Archbishop Carr also invited the Sisters to establish a Providence for destitute women. This opened in 1891 at 43-45 Latrobe Street comprising a convent, refuge for women and children’s night school. In 1892, the Sisters advertised a home for unemployed servants and the Providence moved to ‘Nottingham Place’ at 535 Victoria Parade and then to ‘Floraston’ at 39 Victoria Parade where women and girls employed in warehouses could board.
In 1897, the Sisters of Saint Joseph opened the Catholic Poor School in a two-roomed cottage in Cumberland Place, behind the original Providence. It provided a basic education for children from the nearby slums. In 1898, Archbishop Carr arranged for a new brick convent/school building and provided for its upkeep. Mary visited the school several times taking lollies for the children. At the end of year function in 1901, her brother Father Donald MacKillop SJ was present when Dean Phelan distributed the prizes. The school continued to provide an education for the children of the poor until 1926. A plaque was erected in Latrobe Street in 1997 to mark the site of the first Victorian House of Providence and St Joseph’s Poor School, both opened by Mary MacKillop.
In 1901, at the request of Archbishop Carr, Broadmeadows Foundling Hospital was established for single mothers, babies and trainee nurses. By 1922, it had expanded to accommodate no less than five nurseries. Many mothercraft trainees entered the Sisters of Saint Joseph as a result of their involvement at Broadmeadows. In 1922, St Anthony’s Home for Children was established at Kew, while the Carlton Receiving Home cared for young women until the 1970s.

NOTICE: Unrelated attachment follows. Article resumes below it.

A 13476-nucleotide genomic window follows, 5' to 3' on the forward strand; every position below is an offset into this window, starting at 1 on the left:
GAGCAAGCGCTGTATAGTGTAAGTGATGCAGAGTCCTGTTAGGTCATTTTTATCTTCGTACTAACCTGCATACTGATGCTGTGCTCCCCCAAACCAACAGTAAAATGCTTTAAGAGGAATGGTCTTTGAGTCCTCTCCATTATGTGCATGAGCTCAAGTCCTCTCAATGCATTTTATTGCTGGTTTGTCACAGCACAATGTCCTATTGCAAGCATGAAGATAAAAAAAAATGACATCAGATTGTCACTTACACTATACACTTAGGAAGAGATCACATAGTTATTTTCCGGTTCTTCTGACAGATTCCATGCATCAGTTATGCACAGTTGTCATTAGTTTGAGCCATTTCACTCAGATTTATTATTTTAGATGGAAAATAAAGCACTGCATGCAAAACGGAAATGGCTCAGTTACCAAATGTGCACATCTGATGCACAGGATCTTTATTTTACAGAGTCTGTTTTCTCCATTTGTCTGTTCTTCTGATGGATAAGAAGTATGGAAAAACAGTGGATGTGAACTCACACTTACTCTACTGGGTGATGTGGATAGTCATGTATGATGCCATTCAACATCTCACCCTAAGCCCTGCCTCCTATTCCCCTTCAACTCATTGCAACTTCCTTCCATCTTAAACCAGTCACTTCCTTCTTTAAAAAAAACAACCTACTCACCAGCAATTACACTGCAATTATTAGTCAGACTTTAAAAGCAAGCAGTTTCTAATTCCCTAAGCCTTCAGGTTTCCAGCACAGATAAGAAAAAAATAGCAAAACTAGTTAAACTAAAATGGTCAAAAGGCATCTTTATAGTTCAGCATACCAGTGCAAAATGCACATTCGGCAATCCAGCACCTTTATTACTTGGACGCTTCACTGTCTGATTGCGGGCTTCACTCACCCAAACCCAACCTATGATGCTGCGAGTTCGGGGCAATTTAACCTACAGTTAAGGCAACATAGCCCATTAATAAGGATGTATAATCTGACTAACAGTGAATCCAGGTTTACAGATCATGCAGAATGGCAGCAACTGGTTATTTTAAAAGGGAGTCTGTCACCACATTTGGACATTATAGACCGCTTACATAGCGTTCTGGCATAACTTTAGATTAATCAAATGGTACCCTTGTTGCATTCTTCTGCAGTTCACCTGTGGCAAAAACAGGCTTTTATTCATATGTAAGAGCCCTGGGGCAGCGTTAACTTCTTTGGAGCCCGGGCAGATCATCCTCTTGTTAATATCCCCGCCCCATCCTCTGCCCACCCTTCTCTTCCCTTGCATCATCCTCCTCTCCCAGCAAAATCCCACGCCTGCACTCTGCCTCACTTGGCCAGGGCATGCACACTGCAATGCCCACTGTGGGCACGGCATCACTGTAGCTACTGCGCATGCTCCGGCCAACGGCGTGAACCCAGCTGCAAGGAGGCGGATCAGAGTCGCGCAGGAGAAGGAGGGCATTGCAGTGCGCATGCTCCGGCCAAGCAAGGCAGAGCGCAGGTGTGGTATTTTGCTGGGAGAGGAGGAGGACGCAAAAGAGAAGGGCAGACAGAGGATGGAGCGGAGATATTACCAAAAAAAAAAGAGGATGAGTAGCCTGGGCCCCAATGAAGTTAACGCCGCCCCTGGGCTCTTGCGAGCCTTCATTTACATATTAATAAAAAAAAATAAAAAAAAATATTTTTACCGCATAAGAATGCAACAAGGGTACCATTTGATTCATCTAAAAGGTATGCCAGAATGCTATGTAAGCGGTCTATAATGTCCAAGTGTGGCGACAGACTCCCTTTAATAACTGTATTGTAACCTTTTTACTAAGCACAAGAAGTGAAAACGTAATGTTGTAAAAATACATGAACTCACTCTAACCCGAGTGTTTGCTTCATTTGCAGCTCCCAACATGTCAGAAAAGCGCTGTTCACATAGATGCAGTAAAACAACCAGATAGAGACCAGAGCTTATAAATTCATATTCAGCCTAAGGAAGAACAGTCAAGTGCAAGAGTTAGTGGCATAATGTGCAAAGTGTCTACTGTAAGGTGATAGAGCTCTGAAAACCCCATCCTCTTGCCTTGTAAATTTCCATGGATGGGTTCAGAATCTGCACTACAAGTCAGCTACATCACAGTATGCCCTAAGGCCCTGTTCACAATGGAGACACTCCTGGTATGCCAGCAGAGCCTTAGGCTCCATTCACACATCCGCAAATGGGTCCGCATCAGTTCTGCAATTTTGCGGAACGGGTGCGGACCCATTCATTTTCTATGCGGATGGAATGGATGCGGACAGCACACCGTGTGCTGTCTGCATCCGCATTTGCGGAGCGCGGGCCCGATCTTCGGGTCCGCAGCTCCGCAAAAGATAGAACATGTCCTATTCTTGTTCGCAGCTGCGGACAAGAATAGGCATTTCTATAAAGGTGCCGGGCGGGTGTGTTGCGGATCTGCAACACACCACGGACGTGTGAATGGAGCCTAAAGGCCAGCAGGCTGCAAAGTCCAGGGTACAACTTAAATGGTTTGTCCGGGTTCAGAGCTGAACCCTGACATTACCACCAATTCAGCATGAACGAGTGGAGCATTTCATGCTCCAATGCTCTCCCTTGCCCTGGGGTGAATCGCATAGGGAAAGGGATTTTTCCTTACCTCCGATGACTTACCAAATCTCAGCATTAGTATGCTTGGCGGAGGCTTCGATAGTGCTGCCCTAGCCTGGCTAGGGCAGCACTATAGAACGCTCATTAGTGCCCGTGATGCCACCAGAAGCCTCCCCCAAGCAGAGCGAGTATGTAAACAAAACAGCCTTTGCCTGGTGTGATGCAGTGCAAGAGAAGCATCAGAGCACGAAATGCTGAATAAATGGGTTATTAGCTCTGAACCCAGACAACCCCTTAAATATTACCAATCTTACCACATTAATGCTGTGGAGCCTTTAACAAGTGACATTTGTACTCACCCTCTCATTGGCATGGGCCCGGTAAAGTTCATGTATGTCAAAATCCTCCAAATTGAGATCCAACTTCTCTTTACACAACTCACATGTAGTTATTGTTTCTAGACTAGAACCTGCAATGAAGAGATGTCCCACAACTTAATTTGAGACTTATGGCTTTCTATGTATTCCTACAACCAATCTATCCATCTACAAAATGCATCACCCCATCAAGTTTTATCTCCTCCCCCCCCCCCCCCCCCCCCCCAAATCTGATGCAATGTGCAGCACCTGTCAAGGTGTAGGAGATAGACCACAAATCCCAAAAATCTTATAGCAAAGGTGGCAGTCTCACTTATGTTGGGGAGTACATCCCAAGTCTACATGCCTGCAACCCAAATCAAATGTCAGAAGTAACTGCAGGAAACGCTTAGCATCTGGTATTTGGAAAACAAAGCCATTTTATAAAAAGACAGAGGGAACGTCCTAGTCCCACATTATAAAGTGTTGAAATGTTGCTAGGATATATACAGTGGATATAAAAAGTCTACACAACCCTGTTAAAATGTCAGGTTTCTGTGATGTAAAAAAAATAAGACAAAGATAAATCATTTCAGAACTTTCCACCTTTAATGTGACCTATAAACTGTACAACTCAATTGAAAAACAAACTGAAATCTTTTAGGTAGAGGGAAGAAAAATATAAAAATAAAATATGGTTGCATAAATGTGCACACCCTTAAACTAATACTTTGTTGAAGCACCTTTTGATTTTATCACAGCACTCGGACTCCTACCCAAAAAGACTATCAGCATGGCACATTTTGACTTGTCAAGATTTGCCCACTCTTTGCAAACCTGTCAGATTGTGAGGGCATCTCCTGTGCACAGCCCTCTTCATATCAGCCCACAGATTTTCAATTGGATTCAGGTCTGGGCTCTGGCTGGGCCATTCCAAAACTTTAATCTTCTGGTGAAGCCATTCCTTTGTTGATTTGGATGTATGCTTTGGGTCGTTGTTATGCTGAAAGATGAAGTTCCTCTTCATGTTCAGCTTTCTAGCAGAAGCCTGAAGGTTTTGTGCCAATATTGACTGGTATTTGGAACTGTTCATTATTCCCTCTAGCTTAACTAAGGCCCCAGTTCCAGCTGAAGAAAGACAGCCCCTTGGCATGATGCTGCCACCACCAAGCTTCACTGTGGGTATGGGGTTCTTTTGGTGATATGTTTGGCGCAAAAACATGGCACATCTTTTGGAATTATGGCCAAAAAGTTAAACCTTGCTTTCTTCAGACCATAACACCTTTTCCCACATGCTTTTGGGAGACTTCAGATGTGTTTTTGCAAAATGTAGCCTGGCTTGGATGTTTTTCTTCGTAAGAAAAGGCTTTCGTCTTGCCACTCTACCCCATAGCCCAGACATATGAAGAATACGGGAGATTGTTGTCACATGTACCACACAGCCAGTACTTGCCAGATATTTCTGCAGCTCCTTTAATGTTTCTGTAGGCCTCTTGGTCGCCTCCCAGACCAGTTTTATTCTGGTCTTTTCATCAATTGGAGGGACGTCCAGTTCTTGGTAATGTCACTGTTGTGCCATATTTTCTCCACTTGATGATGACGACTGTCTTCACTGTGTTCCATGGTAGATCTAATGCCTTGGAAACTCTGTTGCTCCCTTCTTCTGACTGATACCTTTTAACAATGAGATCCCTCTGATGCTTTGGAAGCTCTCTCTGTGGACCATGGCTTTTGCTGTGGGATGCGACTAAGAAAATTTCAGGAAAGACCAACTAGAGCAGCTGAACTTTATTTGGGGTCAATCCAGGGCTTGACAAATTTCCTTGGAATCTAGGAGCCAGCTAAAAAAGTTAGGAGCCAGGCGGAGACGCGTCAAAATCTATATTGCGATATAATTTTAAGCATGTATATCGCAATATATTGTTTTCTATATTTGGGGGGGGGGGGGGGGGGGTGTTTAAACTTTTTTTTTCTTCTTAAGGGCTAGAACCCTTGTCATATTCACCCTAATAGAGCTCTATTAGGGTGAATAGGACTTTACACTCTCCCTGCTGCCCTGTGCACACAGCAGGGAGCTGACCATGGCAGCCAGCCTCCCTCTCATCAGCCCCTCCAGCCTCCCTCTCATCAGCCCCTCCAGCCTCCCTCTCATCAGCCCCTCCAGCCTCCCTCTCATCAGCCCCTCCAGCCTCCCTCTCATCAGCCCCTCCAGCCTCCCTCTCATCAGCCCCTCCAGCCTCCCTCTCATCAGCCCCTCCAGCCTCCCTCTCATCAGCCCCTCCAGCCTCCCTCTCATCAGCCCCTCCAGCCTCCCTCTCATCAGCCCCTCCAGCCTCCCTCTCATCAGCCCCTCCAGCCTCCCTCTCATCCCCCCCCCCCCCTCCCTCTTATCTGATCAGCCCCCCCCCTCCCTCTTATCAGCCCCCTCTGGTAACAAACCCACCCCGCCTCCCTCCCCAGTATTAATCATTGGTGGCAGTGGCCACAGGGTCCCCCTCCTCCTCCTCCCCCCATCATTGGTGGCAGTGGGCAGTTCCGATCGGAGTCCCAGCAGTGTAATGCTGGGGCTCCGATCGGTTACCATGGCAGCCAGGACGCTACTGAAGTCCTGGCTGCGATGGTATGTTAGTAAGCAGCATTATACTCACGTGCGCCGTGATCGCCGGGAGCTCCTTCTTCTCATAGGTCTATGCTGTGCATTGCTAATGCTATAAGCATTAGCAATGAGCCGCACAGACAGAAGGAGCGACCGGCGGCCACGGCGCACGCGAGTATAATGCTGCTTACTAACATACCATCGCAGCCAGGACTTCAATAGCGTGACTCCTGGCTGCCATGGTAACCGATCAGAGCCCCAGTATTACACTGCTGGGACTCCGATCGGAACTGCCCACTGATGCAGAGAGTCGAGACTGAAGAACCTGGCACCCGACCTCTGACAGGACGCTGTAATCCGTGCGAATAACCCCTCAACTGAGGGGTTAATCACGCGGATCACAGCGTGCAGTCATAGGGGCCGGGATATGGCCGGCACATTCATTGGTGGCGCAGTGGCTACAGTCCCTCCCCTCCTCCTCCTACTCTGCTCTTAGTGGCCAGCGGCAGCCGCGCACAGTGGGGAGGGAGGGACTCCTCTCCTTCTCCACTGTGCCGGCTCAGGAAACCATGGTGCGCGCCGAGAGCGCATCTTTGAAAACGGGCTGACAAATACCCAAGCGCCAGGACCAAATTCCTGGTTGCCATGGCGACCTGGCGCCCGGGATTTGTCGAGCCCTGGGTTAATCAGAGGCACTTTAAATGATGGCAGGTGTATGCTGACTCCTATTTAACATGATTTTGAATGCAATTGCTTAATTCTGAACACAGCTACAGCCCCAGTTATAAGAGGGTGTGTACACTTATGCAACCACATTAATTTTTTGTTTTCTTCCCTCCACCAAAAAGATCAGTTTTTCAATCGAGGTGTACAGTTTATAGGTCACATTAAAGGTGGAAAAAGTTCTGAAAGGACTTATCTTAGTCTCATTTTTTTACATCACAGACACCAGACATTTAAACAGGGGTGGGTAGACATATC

At the request of the Archbishop, Mary bought land in Albert Street, East Melbourne in 1901 for the erection of a new permanent Providence, providing a home for women and children. The facility doubled as a Province Centre until 1910. An adjoining two storey residence was purchased by the sisters in 1920 and later became a Hostel for country girls. The buildings are now listed as heritage and after restoration provide the centrepiece of the Mary MacKillop Heritage Centre which was opened in November 2007 as “a place of inspiration and vitality which manifests and promotes the spirit and charism of Saint Mary MacKillop and the Sisters of Saint Joseph.”